Maelie Arocho is a fighter, not a lover. She enjoys zombies, cat videos, and watching dogs with short legs run.
Environment – Whole Foods Market is taking its contribution to Earth Day to a new level by doing away with unsustainable seafood. As of April 22nd, the grocer will no longer carry wild-caught seafood that may be considered over-fished or caught in a way that harms other species.
The “red-rated” seafood, as determined by Blue Ocean Institute and Monterey Bay Aquarium, that Whole Foods will discontinue includes octopus, gray sole, skate, Atlantic halibut, and Atlantic cod caught by trawls. However, they will begin to stock sustainable Atlantic halibut and cod that are caught on lines or in the Pacific.
“In the long term, what we’re really looking to do is help reverse trends of overfishing and bi-catch, so that really we can move the industry as a whole toward greater sustainability,” Carrie Brownstein, seafood quality standards coordinator at Whole Foods, told the Associated Press.
Whole Foods is just another retailer who has jumped on board to bring their customers food from better sources. BJ’s Wholesale club plans to meet sustainability standards by 2014. Supervalu, which owns Albertsons, Shop n’ Save, and 7 other retailers, also stopped selling some wild-caught meats and seafood due to sustainability concerns.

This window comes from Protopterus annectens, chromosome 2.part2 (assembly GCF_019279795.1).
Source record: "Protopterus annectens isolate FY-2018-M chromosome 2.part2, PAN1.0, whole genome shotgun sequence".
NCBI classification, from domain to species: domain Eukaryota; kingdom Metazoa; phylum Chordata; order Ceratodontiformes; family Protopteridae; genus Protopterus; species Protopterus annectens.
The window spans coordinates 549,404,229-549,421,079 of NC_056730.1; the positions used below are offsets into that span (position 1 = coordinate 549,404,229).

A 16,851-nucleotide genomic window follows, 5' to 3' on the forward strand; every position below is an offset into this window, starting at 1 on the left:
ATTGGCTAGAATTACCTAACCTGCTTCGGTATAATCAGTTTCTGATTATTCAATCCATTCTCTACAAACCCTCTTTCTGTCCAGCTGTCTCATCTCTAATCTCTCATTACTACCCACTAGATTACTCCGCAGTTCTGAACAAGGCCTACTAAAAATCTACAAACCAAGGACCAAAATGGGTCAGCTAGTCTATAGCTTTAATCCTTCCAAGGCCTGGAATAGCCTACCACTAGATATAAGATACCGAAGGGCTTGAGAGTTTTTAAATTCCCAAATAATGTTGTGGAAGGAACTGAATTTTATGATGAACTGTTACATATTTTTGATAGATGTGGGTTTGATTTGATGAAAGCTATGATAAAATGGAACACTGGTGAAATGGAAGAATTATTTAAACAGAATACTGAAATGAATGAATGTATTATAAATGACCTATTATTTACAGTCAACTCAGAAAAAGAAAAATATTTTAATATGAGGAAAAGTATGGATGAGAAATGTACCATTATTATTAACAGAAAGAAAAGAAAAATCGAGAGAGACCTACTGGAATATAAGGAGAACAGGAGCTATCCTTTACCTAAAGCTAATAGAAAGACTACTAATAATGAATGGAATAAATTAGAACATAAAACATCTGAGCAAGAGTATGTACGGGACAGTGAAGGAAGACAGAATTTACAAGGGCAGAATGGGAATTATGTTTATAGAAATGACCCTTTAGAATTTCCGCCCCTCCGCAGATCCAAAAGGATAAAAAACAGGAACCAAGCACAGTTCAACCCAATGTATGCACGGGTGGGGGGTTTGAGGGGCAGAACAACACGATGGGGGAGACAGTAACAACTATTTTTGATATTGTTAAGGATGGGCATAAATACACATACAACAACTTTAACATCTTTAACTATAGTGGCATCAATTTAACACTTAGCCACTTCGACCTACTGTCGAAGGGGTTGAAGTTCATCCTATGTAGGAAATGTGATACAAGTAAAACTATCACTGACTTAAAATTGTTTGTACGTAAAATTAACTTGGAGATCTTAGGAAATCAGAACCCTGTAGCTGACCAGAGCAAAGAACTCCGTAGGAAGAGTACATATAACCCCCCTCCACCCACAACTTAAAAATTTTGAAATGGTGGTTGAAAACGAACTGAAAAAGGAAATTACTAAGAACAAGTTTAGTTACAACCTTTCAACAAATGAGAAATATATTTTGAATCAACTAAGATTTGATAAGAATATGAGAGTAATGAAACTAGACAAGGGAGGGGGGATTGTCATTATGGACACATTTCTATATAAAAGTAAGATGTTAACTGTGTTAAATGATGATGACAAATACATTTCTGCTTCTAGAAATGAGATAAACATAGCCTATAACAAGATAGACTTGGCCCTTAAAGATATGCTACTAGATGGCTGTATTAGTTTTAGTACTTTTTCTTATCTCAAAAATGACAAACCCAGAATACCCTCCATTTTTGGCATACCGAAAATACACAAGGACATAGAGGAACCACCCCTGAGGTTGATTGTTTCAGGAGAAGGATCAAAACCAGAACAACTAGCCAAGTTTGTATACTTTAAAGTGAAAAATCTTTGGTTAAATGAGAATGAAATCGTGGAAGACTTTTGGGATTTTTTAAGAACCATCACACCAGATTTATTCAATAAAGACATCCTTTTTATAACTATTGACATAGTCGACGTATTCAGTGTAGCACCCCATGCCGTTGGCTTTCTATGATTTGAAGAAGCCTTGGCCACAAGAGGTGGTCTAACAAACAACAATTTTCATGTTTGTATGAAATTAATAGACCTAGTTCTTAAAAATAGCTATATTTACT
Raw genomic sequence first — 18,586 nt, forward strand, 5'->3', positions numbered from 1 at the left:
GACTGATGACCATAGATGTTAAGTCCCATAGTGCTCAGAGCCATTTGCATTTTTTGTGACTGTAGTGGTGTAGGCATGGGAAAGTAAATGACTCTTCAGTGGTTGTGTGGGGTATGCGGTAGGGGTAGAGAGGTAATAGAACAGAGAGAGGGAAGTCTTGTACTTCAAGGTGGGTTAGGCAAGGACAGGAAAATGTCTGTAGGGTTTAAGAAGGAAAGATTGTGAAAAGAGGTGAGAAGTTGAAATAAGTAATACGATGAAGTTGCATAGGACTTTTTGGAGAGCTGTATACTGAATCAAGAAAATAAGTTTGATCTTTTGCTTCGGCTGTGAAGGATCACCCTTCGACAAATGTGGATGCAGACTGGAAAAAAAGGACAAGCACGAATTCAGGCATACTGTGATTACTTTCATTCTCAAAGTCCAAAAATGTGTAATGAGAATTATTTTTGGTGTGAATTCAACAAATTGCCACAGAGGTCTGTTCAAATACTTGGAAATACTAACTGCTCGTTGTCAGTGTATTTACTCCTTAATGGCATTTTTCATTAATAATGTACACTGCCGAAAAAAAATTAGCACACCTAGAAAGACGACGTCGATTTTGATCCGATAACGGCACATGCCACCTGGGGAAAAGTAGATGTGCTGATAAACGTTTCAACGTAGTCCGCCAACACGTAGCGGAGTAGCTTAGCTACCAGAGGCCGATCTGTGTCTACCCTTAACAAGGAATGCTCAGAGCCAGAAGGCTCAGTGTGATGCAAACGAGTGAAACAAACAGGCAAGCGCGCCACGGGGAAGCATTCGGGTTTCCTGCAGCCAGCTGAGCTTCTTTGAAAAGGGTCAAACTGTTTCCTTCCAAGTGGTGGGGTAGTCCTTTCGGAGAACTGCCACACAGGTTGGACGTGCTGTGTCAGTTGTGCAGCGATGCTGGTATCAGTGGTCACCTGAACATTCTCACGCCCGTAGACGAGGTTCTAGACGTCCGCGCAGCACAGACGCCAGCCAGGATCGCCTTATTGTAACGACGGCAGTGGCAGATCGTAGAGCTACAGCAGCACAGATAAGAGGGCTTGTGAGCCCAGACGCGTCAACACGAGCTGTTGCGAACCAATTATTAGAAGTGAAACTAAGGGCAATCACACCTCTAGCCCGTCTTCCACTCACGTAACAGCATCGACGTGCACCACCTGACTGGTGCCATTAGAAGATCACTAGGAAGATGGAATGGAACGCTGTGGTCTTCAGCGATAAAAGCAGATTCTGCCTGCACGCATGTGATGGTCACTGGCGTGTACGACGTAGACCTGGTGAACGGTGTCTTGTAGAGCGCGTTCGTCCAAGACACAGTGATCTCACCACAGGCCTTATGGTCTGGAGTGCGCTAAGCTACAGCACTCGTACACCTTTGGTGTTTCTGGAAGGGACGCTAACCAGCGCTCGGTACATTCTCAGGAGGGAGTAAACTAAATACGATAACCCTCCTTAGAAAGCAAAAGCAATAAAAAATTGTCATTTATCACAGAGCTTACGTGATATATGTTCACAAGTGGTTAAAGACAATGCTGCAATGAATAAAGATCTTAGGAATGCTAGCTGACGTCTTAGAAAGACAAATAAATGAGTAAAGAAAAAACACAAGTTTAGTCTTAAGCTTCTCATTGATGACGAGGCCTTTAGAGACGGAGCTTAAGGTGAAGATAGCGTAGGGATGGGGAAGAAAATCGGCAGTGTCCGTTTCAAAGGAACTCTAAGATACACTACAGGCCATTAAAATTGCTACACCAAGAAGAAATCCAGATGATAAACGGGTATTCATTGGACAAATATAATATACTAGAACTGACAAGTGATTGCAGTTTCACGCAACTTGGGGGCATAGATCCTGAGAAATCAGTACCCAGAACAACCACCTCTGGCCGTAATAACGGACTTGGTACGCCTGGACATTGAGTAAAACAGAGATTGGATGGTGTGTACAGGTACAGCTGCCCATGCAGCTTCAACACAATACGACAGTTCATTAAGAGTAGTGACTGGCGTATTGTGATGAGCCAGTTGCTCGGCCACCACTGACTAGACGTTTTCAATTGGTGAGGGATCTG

These changes came swiftly after Greenpeace published its 2008 seafood sustainability scorecards, which failed 20 major supermarket chains; only 20 were tested. Three years later 15 out of 20 had passing scorecards. Greenpeace is making strides with the tuna industry as well; six of the tuna brands rated this year passed the sustainability test, compared to two last year. Let’s hope the trend continues.
Last year, a petition at Change.org was also making its rounds asking Whole Foods to stop selling endangered seafood; it seems like those who signed the petition have won the battle despite not reaching the 5,000 signature goal.
See where your supermarket falls here.
Watch the video below. Warning. May be NSFW.
To read more visit the Associated Press.